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Veteran Who Commandeered Truck To Rescue Vegas Shooting Victims Gifted New Truck
The Iraq veteran who stole a truck to rescue dozens of Las Vegas shooting victims should never have to steal a truck again.
Now, thanks to an Arizona car dealership, he has a new truck of his own.
— B5 Motors (@B5Motors) October 4, 2017
B5 Motors put out a social media post last week to find Taylor Winston, 29, of San Diego.
“Most of us would have ran and never came back,” Shane Beus, owner of B5 Motors in Gilbert, Arizona, told CNN. “His military training allowed him to think in a split second what to do.”
On Monday, Oct. 9, just five days after the search for Winston started, the dealership posted a Facebook Live video showing him driving away from B5 Motors in his new, silver truck.
“My message is that I hope people will recognize the heroism in him and others and become selfless,” Beus said. “It’s kinda what America is about, helping others.”
In exchange for his new truck, KSHB reported that Winston will be selling his current vehicle and donating the proceeds to victims of the shooting.
©2017 The Wichita Eagle (Wichita, Kan.). Distributed by Tribune Content Agency, LLC.
For U.S. service members who have fought alongside the Kurds, President Donald Trump's decision to approve repositioning U.S. forces in Syria ahead of Turkey's invasion is a naked betrayal of valued allies.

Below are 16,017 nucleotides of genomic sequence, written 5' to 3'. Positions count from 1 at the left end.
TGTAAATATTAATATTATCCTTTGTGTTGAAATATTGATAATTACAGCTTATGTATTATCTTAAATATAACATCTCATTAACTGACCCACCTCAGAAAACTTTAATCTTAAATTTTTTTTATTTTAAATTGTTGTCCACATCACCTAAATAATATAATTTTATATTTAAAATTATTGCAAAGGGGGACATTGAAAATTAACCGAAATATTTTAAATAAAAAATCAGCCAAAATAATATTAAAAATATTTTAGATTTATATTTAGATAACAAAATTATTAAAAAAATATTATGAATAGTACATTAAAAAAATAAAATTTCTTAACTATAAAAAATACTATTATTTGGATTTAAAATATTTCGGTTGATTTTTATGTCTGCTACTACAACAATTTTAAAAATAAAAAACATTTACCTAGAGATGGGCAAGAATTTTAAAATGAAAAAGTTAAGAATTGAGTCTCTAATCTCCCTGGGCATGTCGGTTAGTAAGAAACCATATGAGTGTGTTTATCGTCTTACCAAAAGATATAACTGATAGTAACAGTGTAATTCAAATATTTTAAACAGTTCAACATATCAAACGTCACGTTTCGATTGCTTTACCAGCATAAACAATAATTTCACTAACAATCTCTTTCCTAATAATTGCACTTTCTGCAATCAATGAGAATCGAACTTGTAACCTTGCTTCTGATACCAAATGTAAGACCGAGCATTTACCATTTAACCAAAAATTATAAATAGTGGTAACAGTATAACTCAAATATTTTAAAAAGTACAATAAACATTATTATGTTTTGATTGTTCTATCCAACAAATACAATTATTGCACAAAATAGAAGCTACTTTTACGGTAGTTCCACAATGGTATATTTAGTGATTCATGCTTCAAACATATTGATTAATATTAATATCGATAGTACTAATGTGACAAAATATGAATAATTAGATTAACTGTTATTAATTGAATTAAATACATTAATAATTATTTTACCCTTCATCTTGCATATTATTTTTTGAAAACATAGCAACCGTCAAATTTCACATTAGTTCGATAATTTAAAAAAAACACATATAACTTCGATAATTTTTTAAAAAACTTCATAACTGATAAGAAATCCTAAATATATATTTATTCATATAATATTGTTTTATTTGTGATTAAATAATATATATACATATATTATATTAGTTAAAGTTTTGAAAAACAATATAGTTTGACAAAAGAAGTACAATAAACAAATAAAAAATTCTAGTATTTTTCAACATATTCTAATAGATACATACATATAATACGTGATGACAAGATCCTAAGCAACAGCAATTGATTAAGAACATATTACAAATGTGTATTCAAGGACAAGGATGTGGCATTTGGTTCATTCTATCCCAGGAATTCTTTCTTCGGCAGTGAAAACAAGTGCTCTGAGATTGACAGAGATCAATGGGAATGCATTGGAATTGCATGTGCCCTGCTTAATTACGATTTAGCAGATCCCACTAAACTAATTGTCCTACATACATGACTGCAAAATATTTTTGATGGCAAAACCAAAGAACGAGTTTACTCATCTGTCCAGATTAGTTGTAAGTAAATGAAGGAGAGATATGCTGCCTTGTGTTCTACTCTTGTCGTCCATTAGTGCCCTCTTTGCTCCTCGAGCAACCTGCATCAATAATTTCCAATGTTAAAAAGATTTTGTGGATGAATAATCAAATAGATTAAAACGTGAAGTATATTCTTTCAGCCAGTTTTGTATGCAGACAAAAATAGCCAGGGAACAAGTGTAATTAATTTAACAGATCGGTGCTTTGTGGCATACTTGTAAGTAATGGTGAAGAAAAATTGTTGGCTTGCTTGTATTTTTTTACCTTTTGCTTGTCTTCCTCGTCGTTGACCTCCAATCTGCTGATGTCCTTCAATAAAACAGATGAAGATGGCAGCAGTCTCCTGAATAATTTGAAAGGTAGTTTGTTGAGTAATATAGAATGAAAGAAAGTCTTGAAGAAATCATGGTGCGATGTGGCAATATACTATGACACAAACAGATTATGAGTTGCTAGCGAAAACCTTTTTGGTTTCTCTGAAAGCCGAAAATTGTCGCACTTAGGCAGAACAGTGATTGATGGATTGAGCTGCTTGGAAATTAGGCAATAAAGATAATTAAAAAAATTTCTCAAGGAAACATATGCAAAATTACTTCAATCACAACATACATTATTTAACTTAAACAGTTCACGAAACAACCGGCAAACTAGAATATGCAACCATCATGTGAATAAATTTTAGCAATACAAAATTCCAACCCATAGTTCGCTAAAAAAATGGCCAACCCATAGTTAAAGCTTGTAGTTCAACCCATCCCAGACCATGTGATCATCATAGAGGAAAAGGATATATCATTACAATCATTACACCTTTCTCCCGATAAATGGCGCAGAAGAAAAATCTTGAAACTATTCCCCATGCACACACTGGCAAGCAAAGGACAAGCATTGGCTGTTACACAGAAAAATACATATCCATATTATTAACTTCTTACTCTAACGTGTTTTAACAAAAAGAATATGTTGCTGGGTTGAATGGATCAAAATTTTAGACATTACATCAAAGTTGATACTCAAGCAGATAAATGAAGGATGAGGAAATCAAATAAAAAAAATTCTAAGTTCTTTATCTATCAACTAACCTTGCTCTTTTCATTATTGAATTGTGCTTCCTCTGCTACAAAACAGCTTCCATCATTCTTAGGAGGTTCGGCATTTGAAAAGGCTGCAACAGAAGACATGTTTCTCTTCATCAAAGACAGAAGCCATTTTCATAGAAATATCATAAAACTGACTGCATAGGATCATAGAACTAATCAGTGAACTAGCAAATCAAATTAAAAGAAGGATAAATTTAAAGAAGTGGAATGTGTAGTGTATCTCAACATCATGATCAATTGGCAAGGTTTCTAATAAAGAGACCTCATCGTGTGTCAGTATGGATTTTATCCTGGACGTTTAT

"I am ashamed for the first time in my career," one unnamed special operator told Fox News Jennifer Griffin.
In a Twitter thread that went viral, Griffin wrote the soldier told her the Kurds were continuing to support the United States by guarding tens of thousands of ISIS prisoners even though Turkey had nullified an arrangement under which U.S. and Turkish troops were conducting joint patrols in northeastern Syria to allow the Kurdish People's Protection Units, or YPG, to withdraw.
"The Kurds are sticking by us," the soldier told Griffin. "No other partner I have ever dealt with would stand by us."
Defense Secretary Mark Esper has confirmed that a nightmare scenario has come to pass: Captured ISIS fighters are escaping as a result of Turkey's invasion of Kurdish-held northeast Syria.
Turkey's incursion has led to "the release of many dangerous ISIS detainees," Esper said in a statement on Monday.
Video footage of a purported "bombing of Kurd civilians" by Turkish military forces shown on ABC News appeared to be a nighttime firing of tracer rounds at a Kentucky gun range.
The U.S. military's seemingly never-ending mission supporting civil authorities along the southwestern border will last at least another year.
On Sept. 3, Defense Secretary Mark Esper approved a request from the Department of Homeland Security to provide a total of up to 5,500 troops along the border until Sept. 30, 2020, Lt. Gen. Laura Richardson, commander of U.S. Army North, said on Monday.